out while billy walked to the side of the bndge
and looked complacently down at his discom
comfltted tormentors, and then walked proudly
Ghosts are the fashionable excitement
in several Maine towns, this winter; but Sacca
rappa claims the honor of having ono of tho
most mysterious ones yet mysterious until a
few days ago. People out late nights would be
confronted by a white sheeted giant, who, on
being pursued would dwindle to a pigmy, or
perhaps while watching the dwarf he would
disappear behind a fence to emerge as the
giant. One bold policeman finally succeeded
in capturing the smaller one, who proved to be
a small boy. The youth said his father dressed
as a ghost, evenings, and compelled him to do
the same, so that he might frighten his
daughter to keep her from going out on the
street nights. Hereafter tbo man will adopt
some other way of keeping the young lady at
The Englishman, Dr. T. B. Allin
son, has been trying the experiment of
living on meal and water for a month.
His dally allowance is one pound of
whole meal made into a cake, with distilled
water, and one quart ot water. His account
of his condition after a week is cheering. In
the first few days be felt hungry, but about the
fourth day this disappeared, and he had no
longer any craving for other food. His brain
was clear, "is lung capacity had increased five
inches, and both bis sight ana his hearing had
improved. He had lost seven pounds weight
bnt seemed to regard this as rather an advan
tage. Altogether ho feels thoroughly satisfied
with his experiment. It is a very economical
one, the wheat for seven days having cost only
eightpence. "This," be says, "is living on al
most a penny a day and enjoying it"
Some days ago a wild "varmint," said
at first to be a bear, was seen near Camilla.Ga.,
but later it was decided that the track and
signs left by the prowling animal were not
those of a bear, but a panther or a huge wild
cat Much alarm exists among the negroes,
men, women and children, and some of the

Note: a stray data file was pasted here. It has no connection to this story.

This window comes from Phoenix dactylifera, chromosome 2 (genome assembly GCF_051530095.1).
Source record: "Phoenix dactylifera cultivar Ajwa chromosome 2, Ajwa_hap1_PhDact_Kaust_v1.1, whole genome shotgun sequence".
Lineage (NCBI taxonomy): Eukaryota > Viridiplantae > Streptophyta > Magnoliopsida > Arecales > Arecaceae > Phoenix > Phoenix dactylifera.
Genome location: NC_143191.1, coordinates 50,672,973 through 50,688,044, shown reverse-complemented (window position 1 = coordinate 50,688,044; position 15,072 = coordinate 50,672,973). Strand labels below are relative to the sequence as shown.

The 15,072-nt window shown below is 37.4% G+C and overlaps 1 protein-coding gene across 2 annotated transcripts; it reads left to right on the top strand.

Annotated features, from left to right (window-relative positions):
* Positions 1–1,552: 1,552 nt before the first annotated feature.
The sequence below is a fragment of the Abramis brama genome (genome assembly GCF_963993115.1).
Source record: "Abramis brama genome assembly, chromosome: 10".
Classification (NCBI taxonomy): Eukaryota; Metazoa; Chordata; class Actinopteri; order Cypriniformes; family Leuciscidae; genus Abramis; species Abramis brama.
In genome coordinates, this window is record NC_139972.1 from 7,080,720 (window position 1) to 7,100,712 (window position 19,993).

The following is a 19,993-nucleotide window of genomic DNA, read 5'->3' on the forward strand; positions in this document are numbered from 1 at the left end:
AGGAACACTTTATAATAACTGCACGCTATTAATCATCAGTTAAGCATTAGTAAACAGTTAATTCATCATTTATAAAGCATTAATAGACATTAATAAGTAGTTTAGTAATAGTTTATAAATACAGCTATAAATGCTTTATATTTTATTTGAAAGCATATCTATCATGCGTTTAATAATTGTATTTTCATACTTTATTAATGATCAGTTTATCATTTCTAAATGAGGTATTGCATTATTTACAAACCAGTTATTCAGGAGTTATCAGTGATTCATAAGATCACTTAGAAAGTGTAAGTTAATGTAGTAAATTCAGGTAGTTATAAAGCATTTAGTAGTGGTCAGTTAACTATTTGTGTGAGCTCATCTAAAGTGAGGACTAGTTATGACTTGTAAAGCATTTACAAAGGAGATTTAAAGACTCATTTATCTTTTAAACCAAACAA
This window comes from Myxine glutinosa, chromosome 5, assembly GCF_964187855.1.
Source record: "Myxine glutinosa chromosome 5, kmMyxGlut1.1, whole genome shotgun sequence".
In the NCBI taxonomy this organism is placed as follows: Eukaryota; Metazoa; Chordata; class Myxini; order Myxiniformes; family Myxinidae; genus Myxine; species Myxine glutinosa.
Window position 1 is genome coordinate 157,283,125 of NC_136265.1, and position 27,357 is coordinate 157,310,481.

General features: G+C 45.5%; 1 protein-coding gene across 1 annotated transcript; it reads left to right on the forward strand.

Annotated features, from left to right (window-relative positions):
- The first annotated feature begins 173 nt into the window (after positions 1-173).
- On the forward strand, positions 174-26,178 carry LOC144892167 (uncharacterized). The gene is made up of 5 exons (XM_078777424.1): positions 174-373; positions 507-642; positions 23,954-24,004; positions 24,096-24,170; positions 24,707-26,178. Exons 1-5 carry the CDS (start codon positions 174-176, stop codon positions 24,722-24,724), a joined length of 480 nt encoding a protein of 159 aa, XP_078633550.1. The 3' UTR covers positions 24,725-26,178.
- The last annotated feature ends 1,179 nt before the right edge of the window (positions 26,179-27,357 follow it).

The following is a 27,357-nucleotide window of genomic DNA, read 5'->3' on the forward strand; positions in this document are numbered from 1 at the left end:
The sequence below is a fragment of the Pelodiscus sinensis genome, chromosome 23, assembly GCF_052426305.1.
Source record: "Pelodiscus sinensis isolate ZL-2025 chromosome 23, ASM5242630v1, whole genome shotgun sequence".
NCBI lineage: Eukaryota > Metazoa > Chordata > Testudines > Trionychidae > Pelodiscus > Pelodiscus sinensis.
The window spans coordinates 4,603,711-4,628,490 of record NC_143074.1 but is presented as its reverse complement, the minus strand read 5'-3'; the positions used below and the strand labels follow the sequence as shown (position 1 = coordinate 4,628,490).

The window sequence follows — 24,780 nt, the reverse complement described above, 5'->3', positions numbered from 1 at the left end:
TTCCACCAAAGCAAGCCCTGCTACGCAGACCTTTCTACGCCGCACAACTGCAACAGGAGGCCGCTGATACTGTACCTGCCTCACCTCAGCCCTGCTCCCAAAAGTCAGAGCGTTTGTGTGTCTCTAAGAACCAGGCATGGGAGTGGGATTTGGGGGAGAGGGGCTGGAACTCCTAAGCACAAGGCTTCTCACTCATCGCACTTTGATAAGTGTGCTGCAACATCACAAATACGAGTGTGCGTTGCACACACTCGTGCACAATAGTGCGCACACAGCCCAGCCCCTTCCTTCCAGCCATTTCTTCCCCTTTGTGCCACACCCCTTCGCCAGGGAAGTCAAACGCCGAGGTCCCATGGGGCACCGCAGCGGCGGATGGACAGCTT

white population are also badly frightened.
Tho unknown animal enters yards, tears up
tho ground, bellows, whoops and hoots. For
the last several nights the 'varmint" has been
chased and shot at inside the corporation. He
leaps for a long distance, seems to measure
eight or nine feet the toes being of unusual
length. Tbe thing still roams at large, defying
all efforts to capture ,it. The excitement has
disorganized plantation work, and it is feared,
if it is not soon captured, that all work will be
hindered and in some instances abandoned en
tirely. Many of the more reasonable, however,
think that a faithful old bird dog of manv
years, or some other domestic "canine animal"
that bas contracted a fondness for nocturnal
rambling is the offending one.
PICKINGS FROM FUCK.
One A. M. Mrs. Martel (ironically)-
Yon seem to be cheerful, John.
Mr. Henessey Martel Dunno whether I ought
to be. or not, m' dear. Jus saw the new moon
over both shoulders.
The Eight Man in the Right Place. Big-bee-Wonderwhat
business that man is fn? They
sav he is deaf and dumb.
Carper Ob. that's Jack Koblnson; why, ha re
ceives complaints la a railroad office.
Worthy of His Name. Dr. Paul Gibier
proposes to experiment on monkeys with yellow
fever germs, and adds: "I suppose I may get the
fever myself before finishing my experiments."
There la no doubt about Gibier being game.
Ticked OflT. Dr. Cardiac This man has
the most distinct and peculiar heart-beat I have
Tom Seton (the subJcct)-Hlt her a little higher
np. Doc I have Just wound my Atterbury
A Brilliant Prospect Absent-minded
Man (In a bob-tall car) Conductor, I think I
dropped a S3 gold piece In the box instead of a
Street Car Driver Well, sit down In tbe corner
and ride it out. I'm very busy Just now. and
can't be bothered.
A Society Surprise. Miss Culture I had
'no idea you were nglish,Mr.Standlsh; I thought
you were an American.
Mr. Standlsh-I am an Englishman bred and
Miss Culture Indeed I Yoa speak remarkably
good English for an Englishman.
The Lion of the Ladies. Mrs. Morbid I
have called, sir, to offer some words of sympathy
to the unfortunate wife-murderer In cell 1001.
Prison Oflclal-Tase a seat madam. As soon
as a new block of six Is made up ws,wlll dismiss
the ladles who are calling on him now. Our cor
ridors are very narrow, yoa know.
He Was Still a Man. Howell Gibroi
(to needy individual who has asked for relief)-!
cahn't give you any money, me good fellah; bnt
lfyoacallatme side door to-night you can have
some old clothes.
Needy Individual What d yer take me for.
Mister? I'vofallenprettylow.Iknow; hutlaln't
no second-hand dude!
He Had Been There. Colonel Steers (of
Montana) It seems to me yoa N'ew Yorkers are
entirely too "uppish" and on your dignity. If
yoa only were out where 1 live, you'd see what
Western hospitality 1st
Mr. Manhattan-I bave. I once took a drink
with Six-Toed Hank of your town at the point of
An epitaph's a "recommend"
They give to folks when starting
To make their way In parts unknown.
And soothe the panic of parting.
It trumpets all their virtues forth.
For fear you shouldn't find 'cm;
Good character to take ahead,
And leave the bad behind 'em I
' . ', ' , .,:-, . '' .